Digital literacy is the new life skill

In the ancient Chinese philosophy of "yin and yang," similar to the idiom "double edged-sword" in our culture, the concept of dualism exists everywhere. In my column I keep referring to the internet, aka the cloud, having those traits. I also continue to believe that the good (benefits) outweighs the bad (nefarious actors).

One benefit we like to share often in this column is our personal experiences dating back to the late 1990s where AOL's Instant Messenger (AIM) assuaged our feelings of being homesick. We could see and talk to each other by using AIM thus keeping our connectedness factor in check. Two decades later, our society has been forced to reckon what I've been preaching for the longest time, no thanks to the novel coronavirus pandemic and the required social distancing.

We now have a crowded field of video chat services where the utility and benefit extend far beyond from users being tied down in front of a webcam attached to a desktop computer or a laptop with built-in camera. Utility of mobility is provided by smartphones and tablets, as not only do they have a rear-facing camera to take pictures but they also have a built-in front-facing camera (aka selfie camera). Best of all they fit in the palm of your hand. The result? Video chat anywhere since smartphones are more ubiquitous than your wallets!

Video chat services like Google's Duo, Meet, Chat, and soon-to-exit-stage-left Hangouts; Apple's FaceTime (only for use among Apple devices); Zoom; and the granddaddy Skype from Microsoft are all at your fingertips. Having options are good but Google's likely redundant offerings are confusing, making Zoom's recent questionable business practices of sending user data without user consent to Facebook almost forgivable due to its product's relative ease of use.

Anecdotally, I note that often we are invitees to virtual meetings and use whatever video chat service the host set it up on. If you also host, using what you used as a participant in other meetings may become your "go to" digital world tool due to familiarity.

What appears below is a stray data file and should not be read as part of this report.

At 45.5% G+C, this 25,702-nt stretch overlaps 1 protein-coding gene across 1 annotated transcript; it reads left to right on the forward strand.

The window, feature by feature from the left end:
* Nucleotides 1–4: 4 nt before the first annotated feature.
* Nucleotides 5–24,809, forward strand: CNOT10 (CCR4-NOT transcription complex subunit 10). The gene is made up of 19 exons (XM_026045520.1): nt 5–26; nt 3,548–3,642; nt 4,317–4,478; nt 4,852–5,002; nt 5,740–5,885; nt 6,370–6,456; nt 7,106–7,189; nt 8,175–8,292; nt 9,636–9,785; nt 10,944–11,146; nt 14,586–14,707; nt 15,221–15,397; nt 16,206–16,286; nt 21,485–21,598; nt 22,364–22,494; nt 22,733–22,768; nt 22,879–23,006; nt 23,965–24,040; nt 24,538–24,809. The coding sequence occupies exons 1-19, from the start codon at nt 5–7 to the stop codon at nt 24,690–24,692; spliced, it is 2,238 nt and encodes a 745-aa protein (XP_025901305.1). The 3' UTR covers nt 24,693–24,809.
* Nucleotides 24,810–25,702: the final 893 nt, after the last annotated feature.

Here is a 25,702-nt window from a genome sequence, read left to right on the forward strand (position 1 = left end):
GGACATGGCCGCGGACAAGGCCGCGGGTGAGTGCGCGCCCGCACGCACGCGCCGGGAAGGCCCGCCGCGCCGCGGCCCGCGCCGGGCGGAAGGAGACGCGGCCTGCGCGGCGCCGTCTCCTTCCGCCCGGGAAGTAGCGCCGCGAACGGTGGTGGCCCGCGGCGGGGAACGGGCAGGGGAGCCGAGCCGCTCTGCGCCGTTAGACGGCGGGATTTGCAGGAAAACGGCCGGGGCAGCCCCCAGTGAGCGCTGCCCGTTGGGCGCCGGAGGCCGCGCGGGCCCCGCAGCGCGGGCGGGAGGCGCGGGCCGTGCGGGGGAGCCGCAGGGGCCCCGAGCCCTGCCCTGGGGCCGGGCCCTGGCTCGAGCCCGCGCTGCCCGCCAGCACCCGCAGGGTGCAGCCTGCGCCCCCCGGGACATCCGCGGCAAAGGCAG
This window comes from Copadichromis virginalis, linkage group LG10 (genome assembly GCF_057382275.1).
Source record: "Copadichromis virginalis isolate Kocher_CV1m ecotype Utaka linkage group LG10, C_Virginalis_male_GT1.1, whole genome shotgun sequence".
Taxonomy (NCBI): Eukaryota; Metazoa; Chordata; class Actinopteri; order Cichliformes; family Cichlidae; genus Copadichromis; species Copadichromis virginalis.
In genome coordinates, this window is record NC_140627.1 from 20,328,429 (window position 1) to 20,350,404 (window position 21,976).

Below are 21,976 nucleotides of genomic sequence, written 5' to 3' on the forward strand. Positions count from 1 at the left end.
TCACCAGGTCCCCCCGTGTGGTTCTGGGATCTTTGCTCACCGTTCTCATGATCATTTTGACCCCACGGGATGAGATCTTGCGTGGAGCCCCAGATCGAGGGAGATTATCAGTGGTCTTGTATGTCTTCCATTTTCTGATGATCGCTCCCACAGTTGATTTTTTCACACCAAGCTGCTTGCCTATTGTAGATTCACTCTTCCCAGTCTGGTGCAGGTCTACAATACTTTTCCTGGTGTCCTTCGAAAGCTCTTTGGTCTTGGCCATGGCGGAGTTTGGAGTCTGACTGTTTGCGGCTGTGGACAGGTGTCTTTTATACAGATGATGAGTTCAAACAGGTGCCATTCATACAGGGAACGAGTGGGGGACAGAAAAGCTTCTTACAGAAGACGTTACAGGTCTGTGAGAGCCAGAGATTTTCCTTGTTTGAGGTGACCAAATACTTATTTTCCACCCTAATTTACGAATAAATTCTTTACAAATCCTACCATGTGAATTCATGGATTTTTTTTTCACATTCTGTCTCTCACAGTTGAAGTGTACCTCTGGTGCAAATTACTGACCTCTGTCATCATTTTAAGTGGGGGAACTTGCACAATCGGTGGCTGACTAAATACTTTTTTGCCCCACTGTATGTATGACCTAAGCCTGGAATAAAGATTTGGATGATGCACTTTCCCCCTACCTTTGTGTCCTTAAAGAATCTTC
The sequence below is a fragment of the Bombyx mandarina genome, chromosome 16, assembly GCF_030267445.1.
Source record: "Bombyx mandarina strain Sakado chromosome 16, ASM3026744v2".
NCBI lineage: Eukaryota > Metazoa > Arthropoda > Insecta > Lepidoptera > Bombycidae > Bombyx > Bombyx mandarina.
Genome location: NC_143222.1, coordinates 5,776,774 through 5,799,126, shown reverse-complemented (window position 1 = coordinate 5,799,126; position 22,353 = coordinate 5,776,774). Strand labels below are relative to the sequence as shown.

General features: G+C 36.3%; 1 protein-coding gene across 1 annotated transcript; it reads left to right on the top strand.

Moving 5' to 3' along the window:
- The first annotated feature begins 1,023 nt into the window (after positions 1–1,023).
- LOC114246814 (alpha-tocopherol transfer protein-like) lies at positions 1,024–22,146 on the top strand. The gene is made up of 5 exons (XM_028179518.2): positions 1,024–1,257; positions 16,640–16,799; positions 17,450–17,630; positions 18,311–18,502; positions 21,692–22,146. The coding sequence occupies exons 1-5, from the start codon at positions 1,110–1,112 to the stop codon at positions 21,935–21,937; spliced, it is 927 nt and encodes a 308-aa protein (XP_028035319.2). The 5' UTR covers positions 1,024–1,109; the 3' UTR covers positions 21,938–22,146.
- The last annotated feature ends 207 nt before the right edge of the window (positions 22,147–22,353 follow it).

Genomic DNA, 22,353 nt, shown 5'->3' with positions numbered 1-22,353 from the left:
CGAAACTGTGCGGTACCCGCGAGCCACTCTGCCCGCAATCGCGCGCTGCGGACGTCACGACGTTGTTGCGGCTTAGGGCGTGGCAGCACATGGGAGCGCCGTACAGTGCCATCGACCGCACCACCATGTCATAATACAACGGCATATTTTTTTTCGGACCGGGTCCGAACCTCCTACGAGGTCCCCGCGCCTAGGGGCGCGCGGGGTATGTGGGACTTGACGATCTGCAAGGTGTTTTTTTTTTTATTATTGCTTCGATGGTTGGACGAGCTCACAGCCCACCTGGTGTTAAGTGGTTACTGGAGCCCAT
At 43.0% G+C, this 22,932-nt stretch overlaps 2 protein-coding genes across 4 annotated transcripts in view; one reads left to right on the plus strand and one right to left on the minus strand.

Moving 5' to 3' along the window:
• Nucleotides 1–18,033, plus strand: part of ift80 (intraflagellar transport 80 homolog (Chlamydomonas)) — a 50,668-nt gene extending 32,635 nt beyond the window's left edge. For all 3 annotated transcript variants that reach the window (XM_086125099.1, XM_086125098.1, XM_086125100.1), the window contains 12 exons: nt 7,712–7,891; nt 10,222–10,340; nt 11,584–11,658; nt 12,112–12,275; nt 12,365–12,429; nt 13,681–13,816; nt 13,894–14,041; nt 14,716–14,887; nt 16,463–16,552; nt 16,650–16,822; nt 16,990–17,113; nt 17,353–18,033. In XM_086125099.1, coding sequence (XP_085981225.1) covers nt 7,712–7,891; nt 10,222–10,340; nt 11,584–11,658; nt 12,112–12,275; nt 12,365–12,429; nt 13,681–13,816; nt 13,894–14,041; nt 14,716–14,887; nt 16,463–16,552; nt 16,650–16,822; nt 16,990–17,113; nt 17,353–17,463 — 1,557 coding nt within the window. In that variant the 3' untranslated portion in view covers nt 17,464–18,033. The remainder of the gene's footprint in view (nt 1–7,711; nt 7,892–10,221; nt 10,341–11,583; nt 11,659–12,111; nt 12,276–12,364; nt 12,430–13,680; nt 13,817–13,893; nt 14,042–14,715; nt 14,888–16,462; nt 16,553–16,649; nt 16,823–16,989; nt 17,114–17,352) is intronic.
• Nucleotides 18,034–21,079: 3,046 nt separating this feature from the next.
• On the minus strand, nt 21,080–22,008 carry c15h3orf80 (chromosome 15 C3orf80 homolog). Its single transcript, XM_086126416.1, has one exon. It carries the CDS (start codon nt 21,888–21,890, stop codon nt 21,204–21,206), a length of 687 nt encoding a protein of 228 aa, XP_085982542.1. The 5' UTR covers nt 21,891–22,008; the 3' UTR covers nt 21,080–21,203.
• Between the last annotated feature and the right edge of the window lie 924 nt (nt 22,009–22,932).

Having options is similar to the auto industry having dozens of makes and hundreds of models. The important thing is they all do the same thing – video chat and transportation, respectively. Hence the importance of "digital literacy" to use any of these digital world tools, just like you can drive any car if you have a driver's license.

Talking of digital literacy, our nonprofit's 4th annual Living in the Digital World Senior Expo is going to be a "virtual" event this year on Thursday, May 21, from 9:30 a.m. to 1 p.m. Stay tuned for more information becoming available on our website,, and on our social media accounts (@center4aging on Facebook, Twitter and Instagram) on how to live stream our presentations from wherever you may be. Hope you will also help us spread the word for another lifelong learning opportunity!

Tak Sato

Strategist and technologist with almost 30 years of experience in the private sector. Holds Bachelor of Science in Computer Information Science and Executive MBA from Cleveland State University.

As Founder of the Center for Aging in the Digital World, a 501(c)(3) nonprofit empowering seniors with digital literacy, Tak connects the dots to help people utilize appropriate technology in their personal and professional lives while using digital literacy as a tool for seniors to avoid loneliness and social isolation

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Volume 12, Issue 9, Posted 9:40 AM, 05.05.2020